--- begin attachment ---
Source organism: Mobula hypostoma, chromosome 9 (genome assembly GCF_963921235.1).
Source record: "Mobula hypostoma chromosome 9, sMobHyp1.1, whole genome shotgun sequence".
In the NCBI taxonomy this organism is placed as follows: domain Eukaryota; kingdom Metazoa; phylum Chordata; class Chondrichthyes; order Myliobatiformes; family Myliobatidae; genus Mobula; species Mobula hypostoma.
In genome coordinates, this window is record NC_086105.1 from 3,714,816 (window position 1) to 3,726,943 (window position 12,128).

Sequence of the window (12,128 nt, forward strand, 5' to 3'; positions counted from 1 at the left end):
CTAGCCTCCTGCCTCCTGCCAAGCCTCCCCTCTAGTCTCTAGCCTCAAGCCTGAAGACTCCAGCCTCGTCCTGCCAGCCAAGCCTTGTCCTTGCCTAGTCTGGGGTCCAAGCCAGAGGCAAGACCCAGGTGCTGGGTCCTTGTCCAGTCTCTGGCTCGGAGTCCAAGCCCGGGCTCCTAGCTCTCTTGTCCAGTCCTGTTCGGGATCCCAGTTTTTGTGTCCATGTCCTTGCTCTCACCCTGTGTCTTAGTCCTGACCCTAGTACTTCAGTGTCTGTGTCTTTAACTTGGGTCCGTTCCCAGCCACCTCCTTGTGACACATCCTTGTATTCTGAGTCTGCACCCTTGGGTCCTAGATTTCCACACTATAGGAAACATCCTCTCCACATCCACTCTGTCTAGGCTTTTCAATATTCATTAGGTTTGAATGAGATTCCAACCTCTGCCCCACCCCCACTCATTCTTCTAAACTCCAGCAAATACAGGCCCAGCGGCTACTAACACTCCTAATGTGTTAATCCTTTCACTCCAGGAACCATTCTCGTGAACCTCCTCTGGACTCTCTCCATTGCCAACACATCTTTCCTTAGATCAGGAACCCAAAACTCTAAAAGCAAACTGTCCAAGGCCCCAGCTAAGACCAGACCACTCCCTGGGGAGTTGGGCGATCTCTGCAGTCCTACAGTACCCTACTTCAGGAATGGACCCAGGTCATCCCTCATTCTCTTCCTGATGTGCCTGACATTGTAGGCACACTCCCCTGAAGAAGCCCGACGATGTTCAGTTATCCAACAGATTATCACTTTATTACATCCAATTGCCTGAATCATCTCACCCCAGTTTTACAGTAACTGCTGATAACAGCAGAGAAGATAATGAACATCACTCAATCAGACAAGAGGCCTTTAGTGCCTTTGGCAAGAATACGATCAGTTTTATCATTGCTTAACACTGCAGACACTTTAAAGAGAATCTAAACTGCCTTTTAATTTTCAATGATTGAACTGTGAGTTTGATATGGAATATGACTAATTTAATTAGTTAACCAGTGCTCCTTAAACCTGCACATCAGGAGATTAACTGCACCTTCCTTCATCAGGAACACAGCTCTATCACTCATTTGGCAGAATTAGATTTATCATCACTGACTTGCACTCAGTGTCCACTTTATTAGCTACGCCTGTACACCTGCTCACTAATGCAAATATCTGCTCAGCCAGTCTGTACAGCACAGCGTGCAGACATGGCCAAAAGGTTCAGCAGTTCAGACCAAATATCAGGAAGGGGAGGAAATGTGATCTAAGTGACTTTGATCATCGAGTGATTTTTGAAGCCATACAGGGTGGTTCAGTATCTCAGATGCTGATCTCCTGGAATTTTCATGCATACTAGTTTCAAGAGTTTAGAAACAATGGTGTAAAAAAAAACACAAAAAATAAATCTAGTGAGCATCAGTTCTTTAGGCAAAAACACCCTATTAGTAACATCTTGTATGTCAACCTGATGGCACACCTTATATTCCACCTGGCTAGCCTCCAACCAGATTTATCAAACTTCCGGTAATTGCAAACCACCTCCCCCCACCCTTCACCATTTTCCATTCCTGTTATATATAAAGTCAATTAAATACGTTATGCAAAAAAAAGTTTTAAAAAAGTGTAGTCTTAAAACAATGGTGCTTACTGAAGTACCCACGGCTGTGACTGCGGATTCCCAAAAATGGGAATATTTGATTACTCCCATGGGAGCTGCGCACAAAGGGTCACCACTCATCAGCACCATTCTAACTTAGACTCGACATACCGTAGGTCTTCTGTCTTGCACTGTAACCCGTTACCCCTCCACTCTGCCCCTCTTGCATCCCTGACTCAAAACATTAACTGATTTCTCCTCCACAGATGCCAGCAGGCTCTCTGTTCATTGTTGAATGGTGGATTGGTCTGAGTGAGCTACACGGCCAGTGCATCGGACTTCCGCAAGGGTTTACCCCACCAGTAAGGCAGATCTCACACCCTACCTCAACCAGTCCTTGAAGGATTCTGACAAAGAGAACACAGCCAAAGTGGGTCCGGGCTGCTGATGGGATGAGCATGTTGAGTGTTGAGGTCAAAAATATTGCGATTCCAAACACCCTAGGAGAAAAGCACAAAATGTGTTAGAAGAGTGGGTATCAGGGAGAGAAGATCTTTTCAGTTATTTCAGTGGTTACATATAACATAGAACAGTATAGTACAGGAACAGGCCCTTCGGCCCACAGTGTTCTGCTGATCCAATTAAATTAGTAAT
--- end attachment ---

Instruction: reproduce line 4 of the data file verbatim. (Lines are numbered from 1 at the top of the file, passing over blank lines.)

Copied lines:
In genome coordinates, this window is record NC_086105.1 from 3,714,816 (window position 1) to 3,726,943 (window position 12,128).